Spitual Reflections for Easter
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Here you will find some reflections for the coming Easter Season while coronovirus is disrupting things, starting with Palm Sunday

Palm Sunday Relection 2020

Text Box: 9:45A character in a 1970s UK children’s comedy, called Worzel Gummidge ( a scarecrow) asked his long-time but disdainful girlfriend (Aunt Sally) if she could write the time of day on a piece of paper for him so that, at least twice a day, he would know the time.

Ornate old clock inside Central railway station in Glasgow ...On a railway platform, equally long ago if not more so, there were two clocks which always ran 6 minutes apart from each other. An angry traveller asked the Station Master what was the point of having 2 clocks  which told different times to which he replied  that there was no sense in having two that told the same time. You could literally say that time was two-faced.


One of the challenges of being a preacher is that every year (or at least every 3 years) the same readings come round and we are required to say something new and different. The snag is that you’ve heard it all before, there is, as Ecclesiastes says, nothing new under the sun. Once you been going to church for 6 years, you’ll have heard the lectionary (the collection of  set readings for each Sunday) go round twice because it’s on a 3 year cycle. On some special days the readings are the same every year so then the challenge is harder.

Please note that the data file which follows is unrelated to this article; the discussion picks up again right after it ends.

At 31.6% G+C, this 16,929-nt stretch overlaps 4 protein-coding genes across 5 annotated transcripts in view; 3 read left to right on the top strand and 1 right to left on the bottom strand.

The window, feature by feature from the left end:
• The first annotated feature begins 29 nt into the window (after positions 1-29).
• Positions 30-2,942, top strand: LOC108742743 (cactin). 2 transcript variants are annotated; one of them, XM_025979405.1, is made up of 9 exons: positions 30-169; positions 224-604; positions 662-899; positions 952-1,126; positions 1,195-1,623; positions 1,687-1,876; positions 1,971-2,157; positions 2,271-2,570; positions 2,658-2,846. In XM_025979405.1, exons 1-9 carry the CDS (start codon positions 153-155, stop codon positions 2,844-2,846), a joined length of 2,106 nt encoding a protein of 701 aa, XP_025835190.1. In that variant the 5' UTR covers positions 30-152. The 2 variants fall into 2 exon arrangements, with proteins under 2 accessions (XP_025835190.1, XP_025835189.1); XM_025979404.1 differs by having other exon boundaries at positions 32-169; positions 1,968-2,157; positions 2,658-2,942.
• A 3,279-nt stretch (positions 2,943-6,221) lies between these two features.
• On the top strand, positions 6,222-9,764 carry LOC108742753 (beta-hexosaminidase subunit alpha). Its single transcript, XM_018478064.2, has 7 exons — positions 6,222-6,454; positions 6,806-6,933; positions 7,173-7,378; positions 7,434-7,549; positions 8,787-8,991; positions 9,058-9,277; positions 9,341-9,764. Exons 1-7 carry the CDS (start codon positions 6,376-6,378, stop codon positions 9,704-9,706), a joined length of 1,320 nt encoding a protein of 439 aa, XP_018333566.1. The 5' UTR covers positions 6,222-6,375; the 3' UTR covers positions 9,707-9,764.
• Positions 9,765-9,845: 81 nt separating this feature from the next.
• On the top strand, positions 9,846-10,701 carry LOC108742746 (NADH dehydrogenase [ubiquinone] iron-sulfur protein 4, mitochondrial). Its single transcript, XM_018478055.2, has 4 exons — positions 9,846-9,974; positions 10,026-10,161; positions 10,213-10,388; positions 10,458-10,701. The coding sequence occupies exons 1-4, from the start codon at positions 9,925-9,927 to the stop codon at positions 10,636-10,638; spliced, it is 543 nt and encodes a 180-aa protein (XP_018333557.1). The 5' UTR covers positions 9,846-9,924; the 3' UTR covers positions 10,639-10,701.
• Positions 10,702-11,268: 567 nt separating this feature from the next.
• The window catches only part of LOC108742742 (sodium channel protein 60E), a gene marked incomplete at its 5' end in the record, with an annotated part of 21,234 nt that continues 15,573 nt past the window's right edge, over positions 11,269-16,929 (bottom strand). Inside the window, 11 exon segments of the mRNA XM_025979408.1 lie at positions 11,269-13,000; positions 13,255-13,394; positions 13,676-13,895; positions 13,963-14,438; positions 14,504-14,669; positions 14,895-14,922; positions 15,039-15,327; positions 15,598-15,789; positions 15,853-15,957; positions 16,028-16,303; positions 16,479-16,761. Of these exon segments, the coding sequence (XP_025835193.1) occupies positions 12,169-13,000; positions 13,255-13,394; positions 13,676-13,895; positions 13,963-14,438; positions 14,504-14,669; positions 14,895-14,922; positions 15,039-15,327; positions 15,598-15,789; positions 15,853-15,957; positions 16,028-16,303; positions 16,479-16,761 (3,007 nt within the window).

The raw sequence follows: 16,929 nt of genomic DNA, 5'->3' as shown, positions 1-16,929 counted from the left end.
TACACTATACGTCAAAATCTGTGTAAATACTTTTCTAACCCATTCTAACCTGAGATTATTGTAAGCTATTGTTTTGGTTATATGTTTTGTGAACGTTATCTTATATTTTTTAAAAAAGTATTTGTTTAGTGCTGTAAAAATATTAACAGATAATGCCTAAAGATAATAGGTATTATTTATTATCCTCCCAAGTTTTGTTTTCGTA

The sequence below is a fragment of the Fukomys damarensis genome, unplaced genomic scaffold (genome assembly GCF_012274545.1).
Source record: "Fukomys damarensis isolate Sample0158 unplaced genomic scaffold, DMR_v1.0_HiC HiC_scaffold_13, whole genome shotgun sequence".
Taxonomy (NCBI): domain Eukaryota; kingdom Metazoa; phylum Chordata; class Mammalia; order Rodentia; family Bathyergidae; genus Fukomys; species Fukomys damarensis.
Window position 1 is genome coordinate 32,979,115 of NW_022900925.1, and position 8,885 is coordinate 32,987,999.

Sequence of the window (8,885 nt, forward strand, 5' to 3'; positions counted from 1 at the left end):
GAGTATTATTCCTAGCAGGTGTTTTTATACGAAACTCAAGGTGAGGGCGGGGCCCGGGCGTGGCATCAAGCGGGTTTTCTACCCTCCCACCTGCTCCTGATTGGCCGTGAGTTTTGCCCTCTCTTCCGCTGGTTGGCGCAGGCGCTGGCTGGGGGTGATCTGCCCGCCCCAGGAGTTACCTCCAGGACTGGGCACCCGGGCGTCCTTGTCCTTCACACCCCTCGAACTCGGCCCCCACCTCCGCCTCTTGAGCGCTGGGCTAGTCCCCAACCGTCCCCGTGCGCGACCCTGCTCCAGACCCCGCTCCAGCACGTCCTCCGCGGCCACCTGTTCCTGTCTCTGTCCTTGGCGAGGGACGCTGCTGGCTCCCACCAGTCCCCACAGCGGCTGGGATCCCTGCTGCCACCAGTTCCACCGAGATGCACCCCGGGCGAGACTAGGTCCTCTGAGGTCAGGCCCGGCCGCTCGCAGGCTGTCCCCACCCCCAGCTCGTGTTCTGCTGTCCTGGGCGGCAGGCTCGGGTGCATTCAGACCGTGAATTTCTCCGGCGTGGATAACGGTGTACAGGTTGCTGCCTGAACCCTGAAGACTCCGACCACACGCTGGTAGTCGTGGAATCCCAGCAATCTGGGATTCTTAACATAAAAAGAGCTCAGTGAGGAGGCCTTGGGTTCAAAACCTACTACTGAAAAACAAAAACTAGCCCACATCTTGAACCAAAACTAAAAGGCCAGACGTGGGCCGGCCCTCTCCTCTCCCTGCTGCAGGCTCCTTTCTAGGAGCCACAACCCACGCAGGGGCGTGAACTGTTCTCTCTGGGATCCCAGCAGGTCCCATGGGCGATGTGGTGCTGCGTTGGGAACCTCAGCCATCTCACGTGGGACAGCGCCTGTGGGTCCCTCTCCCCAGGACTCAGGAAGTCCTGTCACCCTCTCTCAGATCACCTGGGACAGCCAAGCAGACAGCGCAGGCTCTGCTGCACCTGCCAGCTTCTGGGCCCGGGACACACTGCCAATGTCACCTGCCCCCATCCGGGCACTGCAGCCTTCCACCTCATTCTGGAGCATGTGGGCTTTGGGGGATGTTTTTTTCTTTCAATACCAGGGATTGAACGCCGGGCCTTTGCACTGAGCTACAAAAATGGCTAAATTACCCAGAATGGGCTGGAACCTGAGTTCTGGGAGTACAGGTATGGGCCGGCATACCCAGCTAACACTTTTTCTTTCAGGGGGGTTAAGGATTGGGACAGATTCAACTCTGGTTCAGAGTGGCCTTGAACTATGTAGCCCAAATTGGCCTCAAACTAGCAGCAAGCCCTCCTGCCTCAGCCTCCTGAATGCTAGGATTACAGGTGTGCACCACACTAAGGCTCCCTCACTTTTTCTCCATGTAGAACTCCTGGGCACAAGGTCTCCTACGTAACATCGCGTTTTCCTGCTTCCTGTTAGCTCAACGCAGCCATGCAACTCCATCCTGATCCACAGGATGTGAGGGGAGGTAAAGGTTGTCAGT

This year might be different though with things being as they are, in a state of flux and fear. We now need and long for the stability of regular things happening at regular times, going to work, doing the shopping, visiting gran, school activities, pizza on Friday – or whatever other activities punctuated and marked your day, week, month, season, year. You might be glad just to be able to go to church, gather in one place without a metre measure and share the peace and bread and wine and pray and sing and be normal, regular Christians.

With Palm Sunday we visit not only the same basic story line, the lead up to the Passion narratives, but we may also visit our guilt, recognising in the crowds that cheered, the same crowds that called for the release of Barabbas, and, as is the nature of crowds, we are there with them. We cheer and celebrate the entry in to Jerusalem and then, in Passion week, we watch the events of the Last Supper, washing feet, betrayal, arrest, trial, crucifixion. We are audience, onlookers, not central players. We are observers: some of us are witnesses who tell others what we have seen. But it is, nevertheless, give or take, the same every year. We move on from the event, we process and progress though the year, now Easter, now Pentecost, now harvest, now Advent, now Christmas, now Lent.

So what makes for real difference? Coronovirus is giving us Difference. No contact, no outings, no gatherings. This year really is a Different Easter. Some of us will lose loved ones or know of illness and next year we will mark this time with grief and relief. But mark it we will, as days crossed off on the calendar (there is so much encouragement to be had in paper calendars!). It comes to pass as plagues have done before and as Springs, Summers, Autumns and Winters have done before. This year the clock face is 6 minutes out, next year it will be in synch again – but a great deal of experience and time will have passed before then. There will be a time when the piece of paper we have in our heart’s pocket will tell the right time again. This year’s Palm Crosses will still make next Palm Cross Clipartyear’s ash for the  Wednesday that marks the beginning of Lent. What we cannot do is change the pace of time.  We can chase it, waste it, push it, run out of it, try to put it behind us, look forward to it, ignore it, forget it,  but we cannot make the days go faster or slower; a second is always a second. We may have more daylight but we do not have more hours.